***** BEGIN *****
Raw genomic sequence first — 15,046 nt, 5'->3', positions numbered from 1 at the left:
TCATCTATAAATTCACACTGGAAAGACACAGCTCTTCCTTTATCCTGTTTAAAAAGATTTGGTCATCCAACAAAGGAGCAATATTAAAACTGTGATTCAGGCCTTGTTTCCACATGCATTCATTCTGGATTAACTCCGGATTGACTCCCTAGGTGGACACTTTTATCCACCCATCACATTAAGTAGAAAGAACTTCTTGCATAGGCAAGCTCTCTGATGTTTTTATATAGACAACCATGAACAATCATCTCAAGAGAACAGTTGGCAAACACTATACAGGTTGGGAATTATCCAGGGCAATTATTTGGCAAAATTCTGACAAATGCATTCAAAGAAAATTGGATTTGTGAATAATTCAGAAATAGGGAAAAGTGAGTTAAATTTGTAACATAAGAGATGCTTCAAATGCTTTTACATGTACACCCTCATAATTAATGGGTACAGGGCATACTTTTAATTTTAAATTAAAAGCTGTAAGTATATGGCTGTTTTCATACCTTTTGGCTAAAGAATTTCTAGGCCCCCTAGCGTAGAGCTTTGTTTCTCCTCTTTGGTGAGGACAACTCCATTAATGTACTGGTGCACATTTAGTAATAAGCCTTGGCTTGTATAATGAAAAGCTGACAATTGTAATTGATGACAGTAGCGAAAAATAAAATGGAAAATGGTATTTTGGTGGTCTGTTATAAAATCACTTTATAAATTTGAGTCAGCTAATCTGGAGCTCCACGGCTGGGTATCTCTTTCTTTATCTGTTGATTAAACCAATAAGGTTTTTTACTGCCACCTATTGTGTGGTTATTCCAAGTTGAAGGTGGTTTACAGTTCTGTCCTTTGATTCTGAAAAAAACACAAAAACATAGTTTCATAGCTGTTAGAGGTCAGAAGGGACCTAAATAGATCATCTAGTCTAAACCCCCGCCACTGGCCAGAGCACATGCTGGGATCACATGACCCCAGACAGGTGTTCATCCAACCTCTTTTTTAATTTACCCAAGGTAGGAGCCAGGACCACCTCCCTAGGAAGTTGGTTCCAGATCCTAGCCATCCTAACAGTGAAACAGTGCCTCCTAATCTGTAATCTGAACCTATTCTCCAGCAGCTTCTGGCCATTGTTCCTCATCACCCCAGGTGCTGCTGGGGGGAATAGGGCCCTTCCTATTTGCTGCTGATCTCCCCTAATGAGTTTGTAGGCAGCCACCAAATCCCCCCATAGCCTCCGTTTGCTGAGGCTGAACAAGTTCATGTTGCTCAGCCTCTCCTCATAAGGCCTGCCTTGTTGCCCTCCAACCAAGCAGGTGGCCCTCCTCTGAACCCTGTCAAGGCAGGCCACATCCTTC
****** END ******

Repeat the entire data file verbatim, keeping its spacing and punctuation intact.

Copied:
Raw genomic sequence first — 15,046 nt, 5'->3', positions numbered from 1 at the left:
TCATCTATAAATTCACACTGGAAAGACACAGCTCTTCCTTTATCCTGTTTAAAAAGATTTGGTCATCCAACAAAGGAGCAATATTAAAACTGTGATTCAGGCCTTGTTTCCACATGCATTCATTCTGGATTAACTCCGGATTGACTCCCTAGGTGGACACTTTTATCCACCCATCACATTAAGTAGAAAGAACTTCTTGCATAGGCAAGCTCTCTGATGTTTTTATATAGACAACCATGAACAATCATCTCAAGAGAACAGTTGGCAAACACTATACAGGTTGGGAATTATCCAGGGCAATTATTTGGCAAAATTCTGACAAATGCATTCAAAGAAAATTGGATTTGTGAATAATTCAGAAATAGGGAAAAGTGAGTTAAATTTGTAACATAAGAGATGCTTCAAATGCTTTTACATGTACACCCTCATAATTAATGGGTACAGGGCATACTTTTAATTTTAAATTAAAAGCTGTAAGTATATGGCTGTTTTCATACCTTTTGGCTAAAGAATTTCTAGGCCCCCTAGCGTAGAGCTTTGTTTCTCCTCTTTGGTGAGGACAACTCCATTAATGTACTGGTGCACATTTAGTAATAAGCCTTGGCTTGTATAATGAAAAGCTGACAATTGTAATTGATGACAGTAGCGAAAAATAAAATGGAAAATGGTATTTTGGTGGTCTGTTATAAAATCACTTTATAAATTTGAGTCAGCTAATCTGGAGCTCCACGGCTGGGTATCTCTTTCTTTATCTGTTGATTAAACCAATAAGGTTTTTTACTGCCACCTATTGTGTGGTTATTCCAAGTTGAAGGTGGTTTACAGTTCTGTCCTTTGATTCTGAAAAAAACACAAAAACATAGTTTCATAGCTGTTAGAGGTCAGAAGGGACCTAAATAGATCATCTAGTCTAAACCCCCGCCACTGGCCAGAGCACATGCTGGGATCACATGACCCCAGACAGGTGTTCATCCAACCTCTTTTTTAATTTACCCAAGGTAGGAGCCAGGACCACCTCCCTAGGAAGTTGGTTCCAGATCCTAGCCATCCTAACAGTGAAACAGTGCCTCCTAATCTGTAATCTGAACCTATTCTCCAGCAGCTTCTGGCCATTGTTCCTCATCACCCCAGGTGCTGCTGGGGGGAATAGGGCCCTTCCTATTTGCTGCTGATCTCCCCTAATGAGTTTGTAGGCAGCCACCAAATCCCCCCATAGCCTCCGTTTGCTGAGGCTGAACAAGTTCATGTTGCTCAGCCTCTCCTCATAAGGCCTGCCTTGTTGCCCTCCAACCAAGCAGGTGGCCCTCCTCTGAACCCTGTCAAGGCAGGCCACATCCTTC